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Lead Story: Advances in the Rapid-Refresh Forecast System as Seen in NOAA’s Hazardous Weather Testbed’s Spring Forecasting Experiment

Summer 2022

The Rapid Refresh Forecast System (RRFS) is a critical component of NOAA’s Unified Forecasting System (UFS) initiative which has been in development for several years and is planned for operational implementation in late 2024. The RRFS will provide the NWS an hourly updating, high-resolution ensemble capability that uses a state-of-the-art, convective-scale ensemble data assimilation and forecasting system with the Finite-Volume Cubed Sphere Dynamical core (FV3). Further, the RRFS will greatly simplify NCEP’s model production suite by subsuming several regional modeling systems such as the North American Mesoscale model (NAM), the Rapid Refresh (RAP), and the High-Resolution Rapid Refresh (HRRR), which is a significant step forward for the UFS vision to unify development efforts around a simplified and streamlined system. Since 2018, Spring Forecasting Experiments (SFEs) in NOAA’s Hazardous Weather Testbed have played an important role in evaluating convective scale FV3-based model configurations for severe weather forecasting applications. Each year, more and more model configurations utilizing the FV3 dynamical core have been evaluated during the SFE, and SFE 2022 was no exception. With contributions from multiple agencies, 59 FV3-based model configurations were contributed to the 2022 SFE, up from 24 FV3-based model configurations in 2021 and 10 FV3-based model configurations in 2020. This increase is in part due to multiple agencies, such as the University of Oklahoma’s Multi-scale data Assimilation and Predictability (MAP) group, running ensembles to determine how to best configure a future RRFS.

Feedback was provided to the developers through multiple methods during the SFEs. Formal evaluations were conducted, asking participants to subjectively evaluate convection-allowing model and ensemble performance in forecasting severe convective weather such as tornadoes, hail, and winds. Feedback was also collected on the specific aspects of model performance that the developers were interested in, such as how well models using different data assimilation schemes depicted ongoing storms an hour into the forecast. In 2022, for the first time in the SFE, blinded evaluations were conducted so participants did not know which model configuration was used. Blinding the evaluations and randomly displaying the configurations removed any bias participants had toward or away from certain configurations based on name alone.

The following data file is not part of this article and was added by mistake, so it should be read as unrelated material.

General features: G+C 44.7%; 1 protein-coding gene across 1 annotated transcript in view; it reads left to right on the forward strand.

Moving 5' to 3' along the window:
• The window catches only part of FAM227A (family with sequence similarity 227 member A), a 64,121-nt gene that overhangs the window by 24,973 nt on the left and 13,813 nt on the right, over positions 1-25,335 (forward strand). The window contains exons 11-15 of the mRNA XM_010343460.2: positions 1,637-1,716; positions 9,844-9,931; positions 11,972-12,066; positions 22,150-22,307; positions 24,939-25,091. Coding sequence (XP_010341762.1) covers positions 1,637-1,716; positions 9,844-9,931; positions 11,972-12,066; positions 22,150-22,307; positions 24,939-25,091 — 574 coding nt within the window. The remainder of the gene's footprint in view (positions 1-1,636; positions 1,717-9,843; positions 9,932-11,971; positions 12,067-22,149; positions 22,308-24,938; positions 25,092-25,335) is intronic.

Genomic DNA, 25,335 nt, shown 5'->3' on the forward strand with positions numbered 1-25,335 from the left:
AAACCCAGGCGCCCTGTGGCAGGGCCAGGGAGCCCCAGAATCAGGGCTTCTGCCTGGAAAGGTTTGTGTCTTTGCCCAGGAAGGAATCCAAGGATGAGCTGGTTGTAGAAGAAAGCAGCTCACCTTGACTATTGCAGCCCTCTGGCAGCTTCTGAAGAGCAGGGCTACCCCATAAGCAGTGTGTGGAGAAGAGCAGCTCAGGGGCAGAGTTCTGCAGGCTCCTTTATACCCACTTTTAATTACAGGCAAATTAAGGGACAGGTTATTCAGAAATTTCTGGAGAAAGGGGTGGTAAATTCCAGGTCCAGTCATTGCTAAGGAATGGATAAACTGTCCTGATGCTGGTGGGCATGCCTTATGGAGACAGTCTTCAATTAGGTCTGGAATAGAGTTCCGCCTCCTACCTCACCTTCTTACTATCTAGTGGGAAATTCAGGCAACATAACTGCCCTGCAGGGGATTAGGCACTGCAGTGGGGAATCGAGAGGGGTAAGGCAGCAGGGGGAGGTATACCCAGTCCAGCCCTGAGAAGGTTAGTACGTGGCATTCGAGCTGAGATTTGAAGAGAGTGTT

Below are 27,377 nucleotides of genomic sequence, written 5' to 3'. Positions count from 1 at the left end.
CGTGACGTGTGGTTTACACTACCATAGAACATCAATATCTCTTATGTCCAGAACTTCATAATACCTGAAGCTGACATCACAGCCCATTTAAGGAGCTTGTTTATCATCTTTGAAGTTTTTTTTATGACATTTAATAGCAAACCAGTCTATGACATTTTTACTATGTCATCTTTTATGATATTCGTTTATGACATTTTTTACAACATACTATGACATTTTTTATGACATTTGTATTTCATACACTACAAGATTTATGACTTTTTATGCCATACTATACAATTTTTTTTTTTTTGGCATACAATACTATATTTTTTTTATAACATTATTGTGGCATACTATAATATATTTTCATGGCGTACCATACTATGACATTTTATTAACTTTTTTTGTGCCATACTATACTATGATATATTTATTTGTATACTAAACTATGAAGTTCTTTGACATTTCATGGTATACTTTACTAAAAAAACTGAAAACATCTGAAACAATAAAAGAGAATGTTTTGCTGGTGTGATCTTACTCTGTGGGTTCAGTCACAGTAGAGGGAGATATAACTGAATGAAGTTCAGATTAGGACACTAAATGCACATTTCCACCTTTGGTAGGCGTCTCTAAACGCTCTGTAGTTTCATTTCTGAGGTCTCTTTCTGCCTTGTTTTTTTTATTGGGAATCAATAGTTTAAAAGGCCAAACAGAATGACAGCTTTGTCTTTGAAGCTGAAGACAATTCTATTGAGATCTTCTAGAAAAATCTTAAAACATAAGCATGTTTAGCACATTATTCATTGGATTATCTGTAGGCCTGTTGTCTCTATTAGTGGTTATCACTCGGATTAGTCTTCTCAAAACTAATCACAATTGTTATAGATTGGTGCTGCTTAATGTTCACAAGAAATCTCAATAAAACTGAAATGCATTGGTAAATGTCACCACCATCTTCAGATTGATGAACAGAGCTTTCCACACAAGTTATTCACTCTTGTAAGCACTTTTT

Spring Forecasting Experiments (SFEs) in NOAA’s Hazardous Weather Testbed. Photo credit NOAA/James Murnan.


Feedback from these subjective evaluations gave developers clues as to which elements to target to improve the forecast performance. For example, in SFE 2021, participants noted that storms in some configurations were overly circular in nature, indicating strong isolated updrafts. Developers were able to adjust the configurations in the off-season, thus this issue was not flagged in SFE 2022. Subjective evaluations can also provide developers with the best avenue of attack for new model developments. In SFE 2021, a Valid-Time-Shifting (VTS) approach in the RRFS configurations contributed by the OU MAP group was tested versus a more traditional data assimilation method. The subjective evaluations indicated that the VTS improved the subsequent forecasts, as did objective verification performed after the SFE by the MAP group. Therefore, for SFE 2022, all MAP RRFS configurations used VTS assimilation, so the focus shifted to determining which observations a VTS approach should be applied to for the greatest forecast benefit.

SFEs have often encompassed comparisons between currently operational model configurations and the next generation of model guidance. In SFE 2022, deep-dive comparisons were conducted between the High-Resolution Ensemble Forecast System (HREF) and the RRFS prototype 2 ensemble (RRFSp2e), and the High-Resolution Rapid-Refresh version 4 (HRRRv4) and the RRFSp2e Control member (RRFSp2 Control). These comparisons considered not only the typical fields utilized for severe weather, but also the environmental mean fields for the ensembles, and upper-air fields for the deterministic comparison. Results from these comparisons revealed which aspects of the guidance were performing better in the newer iterations of the models, and which aspects are still best-depicted by the operational guidance (Figures 1 and 2).

Participant evaluations of the HREF and RRFSp2e forecasts of mean 2-m Temperature, mean 2-m Dewpoint, mean SBCAPE, and probabilities of UH exceeding the 99.85th percentile
Answers to the question, “Which model configuration performed best for this field?”, in which participants were asked to select at least two of the five fields presented to evaluate.


Over the years that the SFE has evaluated FV3-based configurations, evolving toward the future RRFS, we have seen great improvement in the configurations contributed to the SFE. Results from SFE 2022 show the skill of the RRFS and its control member approaching the skill of the HREF and the HRRR. These advancements would not be possible without the dedicated efforts of a community of developers implementing feedback from participants across the meteorological enterprise who contribute their evaluations to the SFE each year.

Burkely T. Gallo. Photo credit NOAA/James Murnan.
Contributed by Burkely T. Gallo, OU CIWRO/NOAA SPC